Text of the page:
Several reports have suggested that there is a high pressure on Nigerian wildlife, where pangolins, elephants and other endangered species are traded both domestically and internationally.
Animals are hunted for their meat and body parts such as pangolin scales and elephant tusks.
The United States Department of State has continued to rate Nigeria as a “country of particular concern” in illegal wildlife after data recognised that widespread high-level corruption is fuelling illegal wildlife trade in the country.
Nigeria was added to the list in 2020, along with Cambodia and Cameroon. There were no changes to this list in 2021. The list has remained the same since then. This designation does not indicate that all parts of the government are or have been involved in wildlife trafficking, but that there are serious concerns that either high-level or systemic government involvement has occurred.
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Other concerns about wildlife in Nigeria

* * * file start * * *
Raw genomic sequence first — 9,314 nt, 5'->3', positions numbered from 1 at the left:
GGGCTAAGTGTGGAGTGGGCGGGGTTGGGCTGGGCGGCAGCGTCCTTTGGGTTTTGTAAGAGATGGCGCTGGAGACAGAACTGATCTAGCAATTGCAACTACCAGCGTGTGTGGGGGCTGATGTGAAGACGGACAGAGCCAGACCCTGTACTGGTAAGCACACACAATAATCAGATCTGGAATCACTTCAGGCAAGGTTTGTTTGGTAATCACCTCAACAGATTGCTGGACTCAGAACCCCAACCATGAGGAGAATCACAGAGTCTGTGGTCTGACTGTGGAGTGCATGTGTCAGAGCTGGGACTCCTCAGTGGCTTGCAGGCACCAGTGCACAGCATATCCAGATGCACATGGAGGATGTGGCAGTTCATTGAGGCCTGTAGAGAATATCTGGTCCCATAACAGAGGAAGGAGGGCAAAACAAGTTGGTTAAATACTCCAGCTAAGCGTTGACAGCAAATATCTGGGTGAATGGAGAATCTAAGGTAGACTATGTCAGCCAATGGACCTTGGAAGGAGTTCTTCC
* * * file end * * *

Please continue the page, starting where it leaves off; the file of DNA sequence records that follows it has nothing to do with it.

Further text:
Wildlife plays a significant role in the protection of ecological stability. While plants play an essential role in balancing carbon dioxide and oxygen in the environment and serving as food for herbivores, animals depend on each other for food and survival.
Carnivorous animals like lions, cheetahs and leopards depend on herbivores like antelope for survival. If antelopes become extinct in the jungle, the effect can be detrimental to the big cats’ survival.
However, man has become a huge threat to wildlife; the constant intrusion of man into wildlife due to greed that leads to illegal trade not only creates a significant threat but has led to the gradual extinction of these lovely creatures.
Deforestation and depletion of wildlife, especially endangered species, have been global concerns, with nations collaborating and sharing intelligence and expertise that will stamp out the indiscriminate killing of endangered species.
Reports say illegal trafficking of wildlife is a multibillion-dollar business involving the plundering of and illicit trade of live animals, plants or parts and products derived from them.